A federal court ruled that Spire Inc.’s 65-mile pipeline might have never been necessary. Getting pipelines in the ground–and stalling electrification–are proving core to the gas industry’s survival, internal records show.
Don Heberer, owner of Rathbone Hardware in South St. Louis, says his customers were buying space heaters in the middle of August last year, after the utility company Spire warned that a winter storm could leave city residents without heat (Rebecca Rivas/Missouri Independent).
By Mario Ariza for Floodlight
Deep into Missouri’s feverish summer, a St. Louis hardware store owner found his customers clamoring for something surprising: Electric space heaters.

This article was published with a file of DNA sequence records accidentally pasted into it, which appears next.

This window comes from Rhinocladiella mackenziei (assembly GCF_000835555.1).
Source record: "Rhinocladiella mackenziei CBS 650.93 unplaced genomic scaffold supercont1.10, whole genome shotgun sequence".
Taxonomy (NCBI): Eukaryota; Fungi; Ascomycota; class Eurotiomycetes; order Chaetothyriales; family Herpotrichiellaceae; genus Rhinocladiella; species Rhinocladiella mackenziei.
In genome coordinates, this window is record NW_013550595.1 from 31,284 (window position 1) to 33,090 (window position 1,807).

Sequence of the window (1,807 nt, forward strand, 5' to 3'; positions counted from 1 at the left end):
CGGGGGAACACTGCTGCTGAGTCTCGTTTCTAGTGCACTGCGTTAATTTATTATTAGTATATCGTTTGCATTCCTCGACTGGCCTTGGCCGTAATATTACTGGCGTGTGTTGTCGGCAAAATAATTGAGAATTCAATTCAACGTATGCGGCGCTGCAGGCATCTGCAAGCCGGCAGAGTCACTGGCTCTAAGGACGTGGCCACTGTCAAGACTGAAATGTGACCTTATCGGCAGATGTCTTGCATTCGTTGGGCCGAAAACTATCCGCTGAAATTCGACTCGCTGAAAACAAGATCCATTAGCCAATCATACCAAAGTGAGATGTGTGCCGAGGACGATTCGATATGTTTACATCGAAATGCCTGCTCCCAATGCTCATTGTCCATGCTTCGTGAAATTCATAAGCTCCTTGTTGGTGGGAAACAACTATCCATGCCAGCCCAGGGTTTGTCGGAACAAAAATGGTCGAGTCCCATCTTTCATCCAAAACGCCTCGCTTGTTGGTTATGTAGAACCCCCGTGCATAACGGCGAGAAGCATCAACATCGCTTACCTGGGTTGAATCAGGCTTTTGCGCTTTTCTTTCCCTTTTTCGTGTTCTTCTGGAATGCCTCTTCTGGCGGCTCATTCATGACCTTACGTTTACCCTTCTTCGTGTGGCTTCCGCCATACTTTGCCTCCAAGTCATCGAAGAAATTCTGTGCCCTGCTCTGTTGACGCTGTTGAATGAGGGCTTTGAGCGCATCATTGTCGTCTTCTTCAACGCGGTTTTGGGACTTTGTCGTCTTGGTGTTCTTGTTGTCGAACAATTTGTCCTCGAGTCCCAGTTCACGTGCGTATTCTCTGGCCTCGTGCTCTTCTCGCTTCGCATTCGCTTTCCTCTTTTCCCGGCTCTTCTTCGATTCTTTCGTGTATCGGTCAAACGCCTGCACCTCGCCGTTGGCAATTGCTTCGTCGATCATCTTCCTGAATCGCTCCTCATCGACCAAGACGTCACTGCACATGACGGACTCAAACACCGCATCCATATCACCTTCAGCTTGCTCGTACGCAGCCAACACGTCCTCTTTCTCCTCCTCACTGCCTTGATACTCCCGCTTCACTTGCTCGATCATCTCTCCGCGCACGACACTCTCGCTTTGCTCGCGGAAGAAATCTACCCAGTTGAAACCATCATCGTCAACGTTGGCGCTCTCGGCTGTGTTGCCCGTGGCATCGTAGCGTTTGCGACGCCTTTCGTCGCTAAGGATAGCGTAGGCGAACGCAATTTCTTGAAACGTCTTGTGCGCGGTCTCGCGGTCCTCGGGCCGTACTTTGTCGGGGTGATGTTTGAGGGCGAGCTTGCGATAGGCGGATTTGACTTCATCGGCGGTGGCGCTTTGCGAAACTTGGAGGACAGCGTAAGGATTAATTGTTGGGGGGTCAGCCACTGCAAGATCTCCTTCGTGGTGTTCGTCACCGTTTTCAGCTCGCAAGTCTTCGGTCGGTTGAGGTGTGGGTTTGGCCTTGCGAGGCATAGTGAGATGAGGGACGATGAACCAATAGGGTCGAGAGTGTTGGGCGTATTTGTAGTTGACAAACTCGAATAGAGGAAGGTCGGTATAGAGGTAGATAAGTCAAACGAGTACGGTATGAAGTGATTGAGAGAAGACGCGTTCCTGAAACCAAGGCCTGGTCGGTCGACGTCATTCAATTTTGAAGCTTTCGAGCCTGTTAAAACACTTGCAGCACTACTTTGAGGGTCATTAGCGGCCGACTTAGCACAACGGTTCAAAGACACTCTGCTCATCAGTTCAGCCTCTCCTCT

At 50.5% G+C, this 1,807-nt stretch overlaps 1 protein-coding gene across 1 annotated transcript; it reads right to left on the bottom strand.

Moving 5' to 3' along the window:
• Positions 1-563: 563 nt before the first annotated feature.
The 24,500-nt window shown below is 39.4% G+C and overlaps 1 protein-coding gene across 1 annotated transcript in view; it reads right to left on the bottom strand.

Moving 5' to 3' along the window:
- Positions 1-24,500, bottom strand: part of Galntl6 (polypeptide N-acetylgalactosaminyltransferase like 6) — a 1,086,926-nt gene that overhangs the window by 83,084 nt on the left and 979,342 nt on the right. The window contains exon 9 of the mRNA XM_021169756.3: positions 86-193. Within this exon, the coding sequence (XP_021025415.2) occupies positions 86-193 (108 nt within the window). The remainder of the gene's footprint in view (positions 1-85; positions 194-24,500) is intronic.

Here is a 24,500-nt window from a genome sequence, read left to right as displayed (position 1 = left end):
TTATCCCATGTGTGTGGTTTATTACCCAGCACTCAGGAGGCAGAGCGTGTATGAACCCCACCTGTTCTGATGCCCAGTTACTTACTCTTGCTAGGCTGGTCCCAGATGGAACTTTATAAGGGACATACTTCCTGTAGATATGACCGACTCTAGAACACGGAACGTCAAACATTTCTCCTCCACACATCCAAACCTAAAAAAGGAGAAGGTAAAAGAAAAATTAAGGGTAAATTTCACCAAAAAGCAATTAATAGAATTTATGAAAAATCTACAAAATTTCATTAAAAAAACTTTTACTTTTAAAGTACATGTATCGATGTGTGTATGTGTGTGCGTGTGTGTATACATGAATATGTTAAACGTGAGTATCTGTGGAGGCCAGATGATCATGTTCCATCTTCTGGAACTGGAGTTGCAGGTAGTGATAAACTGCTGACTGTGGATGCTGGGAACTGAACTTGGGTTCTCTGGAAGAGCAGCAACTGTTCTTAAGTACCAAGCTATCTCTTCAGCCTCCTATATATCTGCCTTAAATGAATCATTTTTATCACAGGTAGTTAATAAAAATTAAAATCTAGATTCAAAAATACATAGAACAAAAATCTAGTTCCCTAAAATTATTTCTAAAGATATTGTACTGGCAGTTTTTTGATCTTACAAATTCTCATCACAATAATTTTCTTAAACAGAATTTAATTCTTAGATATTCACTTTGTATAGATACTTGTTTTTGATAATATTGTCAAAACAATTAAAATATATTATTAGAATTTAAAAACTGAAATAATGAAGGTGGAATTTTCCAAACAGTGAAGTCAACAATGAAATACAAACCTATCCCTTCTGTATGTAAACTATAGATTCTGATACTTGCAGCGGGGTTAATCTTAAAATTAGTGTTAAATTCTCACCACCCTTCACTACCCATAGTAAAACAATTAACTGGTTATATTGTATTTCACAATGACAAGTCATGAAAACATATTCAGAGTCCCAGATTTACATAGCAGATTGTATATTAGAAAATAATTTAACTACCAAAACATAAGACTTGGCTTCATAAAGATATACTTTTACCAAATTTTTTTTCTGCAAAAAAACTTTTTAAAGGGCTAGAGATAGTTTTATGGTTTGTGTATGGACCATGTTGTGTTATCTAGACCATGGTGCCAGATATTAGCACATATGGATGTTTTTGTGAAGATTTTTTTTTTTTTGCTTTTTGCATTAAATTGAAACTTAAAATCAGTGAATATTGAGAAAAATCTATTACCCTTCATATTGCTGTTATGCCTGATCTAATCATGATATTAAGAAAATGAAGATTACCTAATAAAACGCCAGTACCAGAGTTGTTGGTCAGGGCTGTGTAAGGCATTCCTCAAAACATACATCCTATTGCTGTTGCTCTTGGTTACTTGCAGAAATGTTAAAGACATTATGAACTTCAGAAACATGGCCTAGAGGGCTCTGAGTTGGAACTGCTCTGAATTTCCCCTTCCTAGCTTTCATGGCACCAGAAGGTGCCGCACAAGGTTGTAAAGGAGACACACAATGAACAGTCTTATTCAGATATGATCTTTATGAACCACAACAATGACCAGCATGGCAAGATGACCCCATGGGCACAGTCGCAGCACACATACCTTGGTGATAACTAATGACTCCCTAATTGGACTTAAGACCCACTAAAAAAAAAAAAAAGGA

“The weather was warm and it was strange that people were worried about it,” said Don Heberer, owner of Rathbone Hardware. He estimates he sold about 20% more space heaters than normal for that time of year.
The reason? The local gas utility company was warning people that, come winter, they might not have heat.
Spire Inc — an investor-owned gas conglomerate — issued the warnings last year after a court ordered it to shut down its new 65-mile STL Pipeline. The court ruled that the company hadn’t proved to federal regulators that the customer-funded $287 million project was even needed.